The KQL editor is a relatively new feature in Microsoft 365 that makes it easier to compose queries to find email and documents in content searches, core eDiscovery, and advanced eDiscovery. Although it’s not perfect, the KQL editor helps compliance managers to perfect queries and resolve syntax errors. Human intelligence is still needed to make sure that everything works!
The Microsoft 365 compliance center has a new content search UI. The new UI is prettier than before, but it’s also slower and more buggy. After several years of effort to develop content searches, you’d expect Microsoft to do better. A lot betterr. Unhappily, the beauty of the new interface seems to have distracted the engineers from the problems that become all too apparent when you try to use content searches to do real work. What, if any testing, was done to validate the new UI is unknown.
Microsoft 365 eDiscovery features will respect documented limits from May 10. The changes are likely made to conserve resources consumed by searches against the massive amounts of data now found in Office 365 tenants. The changes probably won’t affect eDiscovery investigators except in reminding everyone that the items shown in search preview are only a representative sample of what can be found by a full search.
Exchange Online indexes the items stored in mailboxes. Some of the items are partially indexed, meaning that not all of their content is indexable. Microsoft has a PowerShell script to analyze the number of partially indexed items found in mailboxes. The output is kind of esoteric, so we worked it over to create something more understandable.
When you use an Office 365 content search to find items, the results from Exchange Online might include some encrypted attachments. A change means that the attachments can now be decrypted to make it easier for investigators to review the information. It’s a small but important change, just like the update to Edge which stops ClickOnce programs running unless an Edge setting is enabled. All good, clean, honest fun.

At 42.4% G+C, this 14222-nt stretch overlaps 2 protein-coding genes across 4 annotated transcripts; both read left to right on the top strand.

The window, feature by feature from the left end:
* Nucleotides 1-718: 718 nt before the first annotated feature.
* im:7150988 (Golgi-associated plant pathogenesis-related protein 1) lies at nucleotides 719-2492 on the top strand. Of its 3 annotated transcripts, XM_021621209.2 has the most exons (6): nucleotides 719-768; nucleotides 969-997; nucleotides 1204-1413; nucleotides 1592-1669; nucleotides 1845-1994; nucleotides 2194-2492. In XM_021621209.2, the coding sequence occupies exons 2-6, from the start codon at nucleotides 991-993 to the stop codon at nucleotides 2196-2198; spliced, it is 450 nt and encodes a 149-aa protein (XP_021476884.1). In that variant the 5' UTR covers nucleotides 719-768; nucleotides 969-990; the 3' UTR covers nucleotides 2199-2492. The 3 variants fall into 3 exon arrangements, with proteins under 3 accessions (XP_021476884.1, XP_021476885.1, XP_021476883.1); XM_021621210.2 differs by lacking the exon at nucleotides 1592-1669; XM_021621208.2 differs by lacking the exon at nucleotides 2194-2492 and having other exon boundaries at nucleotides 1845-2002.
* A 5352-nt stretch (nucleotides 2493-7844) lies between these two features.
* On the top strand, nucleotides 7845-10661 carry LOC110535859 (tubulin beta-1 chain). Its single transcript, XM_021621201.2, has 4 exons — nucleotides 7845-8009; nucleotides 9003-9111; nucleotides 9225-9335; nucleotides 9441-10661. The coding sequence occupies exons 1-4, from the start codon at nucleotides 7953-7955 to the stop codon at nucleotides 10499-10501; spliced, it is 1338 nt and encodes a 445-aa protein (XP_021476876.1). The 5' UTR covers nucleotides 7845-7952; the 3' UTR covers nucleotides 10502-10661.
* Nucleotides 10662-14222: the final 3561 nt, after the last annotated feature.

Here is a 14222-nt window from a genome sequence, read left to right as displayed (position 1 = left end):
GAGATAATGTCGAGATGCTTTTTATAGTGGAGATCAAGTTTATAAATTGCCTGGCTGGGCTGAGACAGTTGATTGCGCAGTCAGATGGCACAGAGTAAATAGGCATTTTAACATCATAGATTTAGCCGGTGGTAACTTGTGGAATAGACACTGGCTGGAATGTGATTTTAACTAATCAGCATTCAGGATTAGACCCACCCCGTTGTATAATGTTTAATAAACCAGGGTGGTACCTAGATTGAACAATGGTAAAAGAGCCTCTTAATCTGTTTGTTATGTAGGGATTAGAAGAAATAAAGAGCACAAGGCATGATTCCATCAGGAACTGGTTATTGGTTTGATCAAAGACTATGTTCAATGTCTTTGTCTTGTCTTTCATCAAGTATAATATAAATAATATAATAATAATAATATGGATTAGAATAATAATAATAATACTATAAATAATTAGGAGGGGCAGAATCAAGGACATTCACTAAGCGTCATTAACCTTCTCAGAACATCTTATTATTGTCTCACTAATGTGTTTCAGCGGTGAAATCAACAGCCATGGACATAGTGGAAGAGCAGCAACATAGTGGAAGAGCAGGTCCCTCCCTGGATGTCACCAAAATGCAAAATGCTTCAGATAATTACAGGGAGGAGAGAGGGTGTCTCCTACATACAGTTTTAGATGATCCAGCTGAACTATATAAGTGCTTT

For compliance purposes, the Microsoft 365 substrate captures copies of Teams messages in Exchange Online mailboxes. The compliance records are indexed and discoverable, which means that they can be found by content searches. However, Teams compliance records are imperfect copies of the real data, which is a fact that seems to have escaped many people.
OneDrive for Business owners could exclude their sites from Office 365 searches but they can’t any longer after Microsoft acted to remove the capability from OneDrive site settings. All OneDrive for Business sites are now indexed and available to Office 365 searches.
Microsoft has confirmed that disconnected Exchange Online mailboxes are not included in the sources scanned by Office 365 content searches, thus clearing up some misunderstandings that might have existed in the field. The bottom line is that if you want to search mailboxes that don’t belong to accounts, you should use inactive mailboxes.
If you want to include SharePoint Online and OneDrive for Business locations in an Office 365 content search, you need to know the URLs of the target sites. Finding the URLs can be problematic, but here’s some easy ways to do the job. PowerShell, as usual, comes up trumps…
Office 365 tenant administrators can use different ways to access user data. Shouldn’t you have a policy to govern that access?